The effects on these cells mean symptoms of BAL are often similar to symptoms of other leukemias. People with BAL commonly report:

  • Fatigue
  • Fever
  • Bleeding and prolonged healing
  • Unusually frequent or severe infections

Thrombocytopenia (low numbers of platelets in the blood) can lead to bruising or decreased ability of blood to clot. A BAL-associated decrease of hematopoietic cells (those that make red blood cells) leads to low numbers of circulating red blood cells, which can lead to anemia.

If cancerous cells gather in other tissues, other symptoms can develop, such as:

  • Swollen lymph nodes
  • Joint pain
  • An enlarged liver
  • Swelling of the gums
  • An enlarged spleen
  • Fluid buildup in the skin, lungs, and abdomen

If cancerous cells are in the central nervous system, vomiting and headaches can result.

Diagnosis of Biphenotypic Acute Leukemia

A correct and quick diagnosis of BAL is very important so that treatment can begin as soon as possible.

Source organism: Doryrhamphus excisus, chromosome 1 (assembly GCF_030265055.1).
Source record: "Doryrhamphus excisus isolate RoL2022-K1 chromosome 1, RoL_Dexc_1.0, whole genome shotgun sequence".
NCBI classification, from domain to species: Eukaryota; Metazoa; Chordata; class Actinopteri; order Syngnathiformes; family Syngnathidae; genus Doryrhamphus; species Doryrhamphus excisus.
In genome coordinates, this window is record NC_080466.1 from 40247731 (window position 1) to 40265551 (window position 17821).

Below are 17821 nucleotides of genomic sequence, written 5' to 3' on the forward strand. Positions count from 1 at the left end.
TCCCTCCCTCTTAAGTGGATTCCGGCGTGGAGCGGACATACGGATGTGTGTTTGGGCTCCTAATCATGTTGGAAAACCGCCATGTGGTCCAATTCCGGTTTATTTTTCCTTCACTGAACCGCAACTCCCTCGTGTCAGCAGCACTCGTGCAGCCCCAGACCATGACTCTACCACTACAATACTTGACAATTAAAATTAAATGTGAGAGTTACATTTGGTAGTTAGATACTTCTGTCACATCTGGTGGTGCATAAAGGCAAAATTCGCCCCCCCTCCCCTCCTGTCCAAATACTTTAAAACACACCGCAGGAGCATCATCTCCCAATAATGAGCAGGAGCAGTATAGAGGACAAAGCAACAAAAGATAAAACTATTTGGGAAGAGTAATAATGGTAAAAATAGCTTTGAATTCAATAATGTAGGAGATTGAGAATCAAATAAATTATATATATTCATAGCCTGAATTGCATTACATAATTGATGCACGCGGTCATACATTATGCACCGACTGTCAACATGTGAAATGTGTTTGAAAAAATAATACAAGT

The European Group for Immunological Classification of Leukemias and the WHO have set diagnostic criteria for BAL based on cell markers. A sample of blasts (cancerous cells) taken from the bone marrow is required for diagnosis. This procedure typically requires a bone marrow biopsy or aspiration, in which the doctor uses a needle to collect a sample of tissue from the bone marrow, generally taken from the hip.

Testing called flow cytometry is used to perform immunophenotyping, which determines how mature the cancerous cells are and whether they are myeloid or lymphoid. These tests are done using a blood sample. Information on immunophenotype is combined with information on cancer cell morphology (their size and shape) and their genetic background. This information allows doctors to tell the difference between BAL and other forms of acute leukemias.

Treatment for Biphenotypic Acute Leukemia

There is no standard induction chemotherapy (or first type of chemotherapy treatment) for BAL. Typically, doctors will use chemotherapy that has been designed for either AML or ALL.

Chemotherapy

Standard ALL treatment regimens can include chemotherapy combinations called:

Standard AML treatment regimens include: